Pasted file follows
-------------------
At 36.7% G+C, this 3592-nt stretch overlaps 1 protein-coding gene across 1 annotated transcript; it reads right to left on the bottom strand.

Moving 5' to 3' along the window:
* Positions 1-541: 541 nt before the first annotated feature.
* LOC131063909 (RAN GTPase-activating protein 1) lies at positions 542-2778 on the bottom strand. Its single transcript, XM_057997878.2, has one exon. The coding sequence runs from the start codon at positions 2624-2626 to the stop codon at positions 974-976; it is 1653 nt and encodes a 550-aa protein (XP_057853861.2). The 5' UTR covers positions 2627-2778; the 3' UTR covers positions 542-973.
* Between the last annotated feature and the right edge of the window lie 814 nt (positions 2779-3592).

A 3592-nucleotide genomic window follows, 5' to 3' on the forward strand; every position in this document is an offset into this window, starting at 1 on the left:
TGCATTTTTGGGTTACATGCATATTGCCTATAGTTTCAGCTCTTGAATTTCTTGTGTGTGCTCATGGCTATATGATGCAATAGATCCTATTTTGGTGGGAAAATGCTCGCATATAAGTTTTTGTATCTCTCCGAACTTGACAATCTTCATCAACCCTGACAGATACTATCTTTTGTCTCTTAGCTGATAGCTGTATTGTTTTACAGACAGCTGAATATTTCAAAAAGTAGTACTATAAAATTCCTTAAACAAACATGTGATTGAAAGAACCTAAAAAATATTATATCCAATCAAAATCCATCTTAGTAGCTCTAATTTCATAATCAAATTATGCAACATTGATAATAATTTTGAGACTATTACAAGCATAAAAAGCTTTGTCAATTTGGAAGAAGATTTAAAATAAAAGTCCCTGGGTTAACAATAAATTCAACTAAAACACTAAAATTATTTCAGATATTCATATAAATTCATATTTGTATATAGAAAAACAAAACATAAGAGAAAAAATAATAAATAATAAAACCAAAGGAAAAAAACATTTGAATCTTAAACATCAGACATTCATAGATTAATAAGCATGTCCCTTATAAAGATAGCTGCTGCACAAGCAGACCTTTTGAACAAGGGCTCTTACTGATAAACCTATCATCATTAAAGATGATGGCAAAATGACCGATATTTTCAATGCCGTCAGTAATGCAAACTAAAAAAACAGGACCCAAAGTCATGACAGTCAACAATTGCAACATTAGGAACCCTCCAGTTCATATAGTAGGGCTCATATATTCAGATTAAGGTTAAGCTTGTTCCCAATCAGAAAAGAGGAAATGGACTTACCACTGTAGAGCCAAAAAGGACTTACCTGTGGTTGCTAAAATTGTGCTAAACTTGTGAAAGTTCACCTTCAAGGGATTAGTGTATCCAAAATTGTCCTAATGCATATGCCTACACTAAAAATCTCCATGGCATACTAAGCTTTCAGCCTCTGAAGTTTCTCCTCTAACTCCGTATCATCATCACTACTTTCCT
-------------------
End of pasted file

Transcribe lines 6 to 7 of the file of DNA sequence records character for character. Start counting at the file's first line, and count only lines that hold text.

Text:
A 3592-nucleotide genomic window follows, 5' to 3' on the forward strand; every position in this document is an offset into this window, starting at 1 on the left:
TGCATTTTTGGGTTACATGCATATTGCCTATAGTTTCAGCTCTTGAATTTCTTGTGTGTGCTCATGGCTATATGATGCAATAGATCCTATTTTGGTGGGAAAATGCTCGCATATAAGTTTTTGTATCTCTCCGAACTTGACAATCTTCATCAACCCTGACAGATACTATCTTTTGTCTCTTAGCTGATAGCTGTATTGTTTTACAGACAGCTGAATATTTCAAAAAGTAGTACTATAAAATTCCTTAAACAAACATGTGATTGAAAGAACCTAAAAAATATTATATCCAATCAAAATCCATCTTAGTAGCTCTAATTTCATAATCAAATTATGCAACATTGATAATAATTTTGAGACTATTACAAGCATAAAAAGCTTTGTCAATTTGGAAGAAGATTTAAAATAAAAGTCCCTGGGTTAACAATAAATTCAACTAAAACACTAAAATTATTTCAGATATTCATATAAATTCATATTTGTATATAGAAAAACAAAACATAAGAGAAAAAATAATAAATAATAAAACCAAAGGAAAAAAACATTTGAATCTTAAACATCAGACATTCATAGATTAATAAGCATGTCCCTTATAAAGATAGCTGCTGCACAAGCAGACCTTTTGAACAAGGGCTCTTACTGATAAACCTATCATCATTAAAGATGATGGCAAAATGACCGATATTTTCAATGCCGTCAGTAATGCAAACTAAAAAAACAGGACCCAAAGTCATGACAGTCAACAATTGCAACATTAGGAACCCTCCAGTTCATATAGTAGGGCTCATATATTCAGATTAAGGTTAAGCTTGTTCCCAATCAGAAAAGAGGAAATGGACTTACCACTGTAGAGCCAAAAAGGACTTACCTGTGGTTGCTAAAATTGTGCTAAACTTGTGAAAGTTCACCTTCAAGGGATTAGTGTATCCAAAATTGTCCTAATGCATATGCCTACACTAAAAATCTCCATGGCATACTAAGCTTTCAGCCTCTGAAGTTTCTCCTCTAACTCCGTATCATCATCACTACTTTCCT